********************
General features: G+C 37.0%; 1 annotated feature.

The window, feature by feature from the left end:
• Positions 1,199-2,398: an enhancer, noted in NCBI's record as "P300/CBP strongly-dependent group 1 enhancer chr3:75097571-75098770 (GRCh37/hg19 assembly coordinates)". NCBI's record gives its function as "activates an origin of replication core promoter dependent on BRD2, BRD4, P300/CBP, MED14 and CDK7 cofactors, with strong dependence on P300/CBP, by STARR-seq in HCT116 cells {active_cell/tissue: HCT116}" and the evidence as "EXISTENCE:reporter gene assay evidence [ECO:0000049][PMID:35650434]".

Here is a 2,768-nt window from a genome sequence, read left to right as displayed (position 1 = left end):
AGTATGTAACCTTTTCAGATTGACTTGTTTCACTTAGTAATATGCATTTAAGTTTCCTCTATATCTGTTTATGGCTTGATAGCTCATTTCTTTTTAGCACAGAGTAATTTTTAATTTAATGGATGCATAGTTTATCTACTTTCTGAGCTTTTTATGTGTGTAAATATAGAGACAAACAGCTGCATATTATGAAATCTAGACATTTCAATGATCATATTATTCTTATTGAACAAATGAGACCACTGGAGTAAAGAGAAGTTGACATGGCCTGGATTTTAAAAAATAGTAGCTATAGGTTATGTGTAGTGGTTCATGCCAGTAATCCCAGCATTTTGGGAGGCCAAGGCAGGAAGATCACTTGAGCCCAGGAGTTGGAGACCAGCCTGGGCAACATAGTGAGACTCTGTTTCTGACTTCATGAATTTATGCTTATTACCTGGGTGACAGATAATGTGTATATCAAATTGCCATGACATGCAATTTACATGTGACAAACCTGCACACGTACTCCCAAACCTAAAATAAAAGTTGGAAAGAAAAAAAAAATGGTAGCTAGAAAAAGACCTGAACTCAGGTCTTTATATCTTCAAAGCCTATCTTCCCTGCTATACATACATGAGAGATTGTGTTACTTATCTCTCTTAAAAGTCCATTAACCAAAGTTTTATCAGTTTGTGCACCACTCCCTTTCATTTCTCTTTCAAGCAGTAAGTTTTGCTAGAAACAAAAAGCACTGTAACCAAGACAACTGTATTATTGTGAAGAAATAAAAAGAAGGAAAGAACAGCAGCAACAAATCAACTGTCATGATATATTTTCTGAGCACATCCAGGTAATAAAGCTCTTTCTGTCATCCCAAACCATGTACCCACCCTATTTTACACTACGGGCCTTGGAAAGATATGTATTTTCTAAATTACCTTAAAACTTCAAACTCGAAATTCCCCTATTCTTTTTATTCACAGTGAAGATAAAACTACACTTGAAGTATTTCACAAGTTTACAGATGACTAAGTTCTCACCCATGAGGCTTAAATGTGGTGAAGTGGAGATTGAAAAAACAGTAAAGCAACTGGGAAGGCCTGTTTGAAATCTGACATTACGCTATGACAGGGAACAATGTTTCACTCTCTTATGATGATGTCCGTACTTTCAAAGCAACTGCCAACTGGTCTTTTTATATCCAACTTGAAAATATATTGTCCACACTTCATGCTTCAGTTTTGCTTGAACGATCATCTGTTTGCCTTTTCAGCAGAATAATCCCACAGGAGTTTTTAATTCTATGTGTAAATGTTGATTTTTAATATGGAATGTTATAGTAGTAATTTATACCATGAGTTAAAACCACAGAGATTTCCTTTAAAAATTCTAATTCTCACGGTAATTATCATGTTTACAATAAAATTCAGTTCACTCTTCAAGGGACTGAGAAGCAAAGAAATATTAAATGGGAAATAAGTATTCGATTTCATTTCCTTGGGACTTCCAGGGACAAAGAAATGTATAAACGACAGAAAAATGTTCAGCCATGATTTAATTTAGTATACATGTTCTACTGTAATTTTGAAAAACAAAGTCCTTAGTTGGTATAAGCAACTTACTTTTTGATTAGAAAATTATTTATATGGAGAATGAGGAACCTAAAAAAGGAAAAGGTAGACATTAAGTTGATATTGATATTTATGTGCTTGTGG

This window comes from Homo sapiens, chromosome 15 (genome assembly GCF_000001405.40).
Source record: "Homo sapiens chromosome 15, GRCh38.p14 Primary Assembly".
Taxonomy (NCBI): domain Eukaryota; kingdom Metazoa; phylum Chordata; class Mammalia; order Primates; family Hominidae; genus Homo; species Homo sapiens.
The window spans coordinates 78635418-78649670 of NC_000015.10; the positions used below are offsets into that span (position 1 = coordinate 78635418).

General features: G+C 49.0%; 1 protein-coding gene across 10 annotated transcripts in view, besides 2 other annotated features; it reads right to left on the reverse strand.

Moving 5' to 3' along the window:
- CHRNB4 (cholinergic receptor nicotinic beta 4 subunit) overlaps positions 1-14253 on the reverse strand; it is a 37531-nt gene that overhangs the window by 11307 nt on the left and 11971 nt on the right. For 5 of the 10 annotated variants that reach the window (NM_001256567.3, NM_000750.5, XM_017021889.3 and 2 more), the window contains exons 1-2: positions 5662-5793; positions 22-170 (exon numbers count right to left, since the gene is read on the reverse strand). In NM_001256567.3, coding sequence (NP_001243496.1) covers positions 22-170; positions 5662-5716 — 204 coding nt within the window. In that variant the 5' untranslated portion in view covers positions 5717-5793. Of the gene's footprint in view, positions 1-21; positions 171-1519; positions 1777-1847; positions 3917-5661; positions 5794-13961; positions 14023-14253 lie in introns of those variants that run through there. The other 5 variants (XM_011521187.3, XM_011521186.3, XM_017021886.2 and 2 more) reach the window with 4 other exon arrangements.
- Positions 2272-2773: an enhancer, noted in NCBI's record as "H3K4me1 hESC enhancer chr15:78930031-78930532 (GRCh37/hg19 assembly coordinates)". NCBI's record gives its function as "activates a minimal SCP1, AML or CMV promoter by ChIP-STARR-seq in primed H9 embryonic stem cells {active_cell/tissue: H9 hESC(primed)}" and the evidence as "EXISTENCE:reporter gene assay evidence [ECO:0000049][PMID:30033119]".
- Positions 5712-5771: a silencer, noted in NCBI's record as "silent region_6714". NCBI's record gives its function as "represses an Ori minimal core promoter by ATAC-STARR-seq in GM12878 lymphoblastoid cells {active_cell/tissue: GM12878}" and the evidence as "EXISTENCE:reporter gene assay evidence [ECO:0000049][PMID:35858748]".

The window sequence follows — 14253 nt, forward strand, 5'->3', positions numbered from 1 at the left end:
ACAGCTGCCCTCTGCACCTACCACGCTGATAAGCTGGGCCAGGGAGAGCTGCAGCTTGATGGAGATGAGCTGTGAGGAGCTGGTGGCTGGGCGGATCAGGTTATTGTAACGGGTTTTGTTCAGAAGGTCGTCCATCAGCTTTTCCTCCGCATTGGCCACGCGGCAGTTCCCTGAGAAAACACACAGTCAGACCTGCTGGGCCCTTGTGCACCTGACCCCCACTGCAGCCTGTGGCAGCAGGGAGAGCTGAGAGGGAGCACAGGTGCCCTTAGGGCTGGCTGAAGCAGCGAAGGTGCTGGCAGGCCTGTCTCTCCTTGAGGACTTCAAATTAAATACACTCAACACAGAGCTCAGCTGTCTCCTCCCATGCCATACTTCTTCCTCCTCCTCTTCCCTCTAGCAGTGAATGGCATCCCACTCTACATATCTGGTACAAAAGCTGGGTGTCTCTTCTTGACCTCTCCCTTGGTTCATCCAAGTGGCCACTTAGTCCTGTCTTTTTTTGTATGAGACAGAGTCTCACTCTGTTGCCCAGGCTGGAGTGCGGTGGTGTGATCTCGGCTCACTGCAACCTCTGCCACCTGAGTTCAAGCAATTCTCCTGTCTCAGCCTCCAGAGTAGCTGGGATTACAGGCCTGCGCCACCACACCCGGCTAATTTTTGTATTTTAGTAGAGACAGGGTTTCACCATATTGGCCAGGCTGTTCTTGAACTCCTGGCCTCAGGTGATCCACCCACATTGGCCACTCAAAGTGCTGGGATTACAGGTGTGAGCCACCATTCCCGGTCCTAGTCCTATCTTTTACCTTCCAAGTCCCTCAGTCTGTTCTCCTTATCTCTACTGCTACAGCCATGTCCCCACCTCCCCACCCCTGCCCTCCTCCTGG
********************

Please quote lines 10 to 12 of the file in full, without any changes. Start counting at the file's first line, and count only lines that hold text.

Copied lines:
General features: G+C 49.0%; 1 protein-coding gene across 10 annotated transcripts in view, besides 2 other annotated features; it reads right to left on the reverse strand.

Moving 5' to 3' along the window:
- CHRNB4 (cholinergic receptor nicotinic beta 4 subunit) overlaps positions 1-14253 on the reverse strand; it is a 37531-nt gene that overhangs the window by 11307 nt on the left and 11971 nt on the right. For 5 of the 10 annotated variants that reach the window (NM_001256567.3, NM_000750.5, XM_017021889.3 and 2 more), the window contains exons 1-2: positions 5662-5793; positions 22-170 (exon numbers count right to left, since the gene is read on the reverse strand). In NM_001256567.3, coding sequence (NP_001243496.1) covers positions 22-170; positions 5662-5716 — 204 coding nt within the window. In that variant the 5' untranslated portion in view covers positions 5717-5793. Of the gene's footprint in view, positions 1-21; positions 171-1519; positions 1777-1847; positions 3917-5661; positions 5794-13961; positions 14023-14253 lie in introns of those variants that run through there. The other 5 variants (XM_011521187.3, XM_011521186.3, XM_017021886.2 and 2 more) reach the window with 4 other exon arrangements.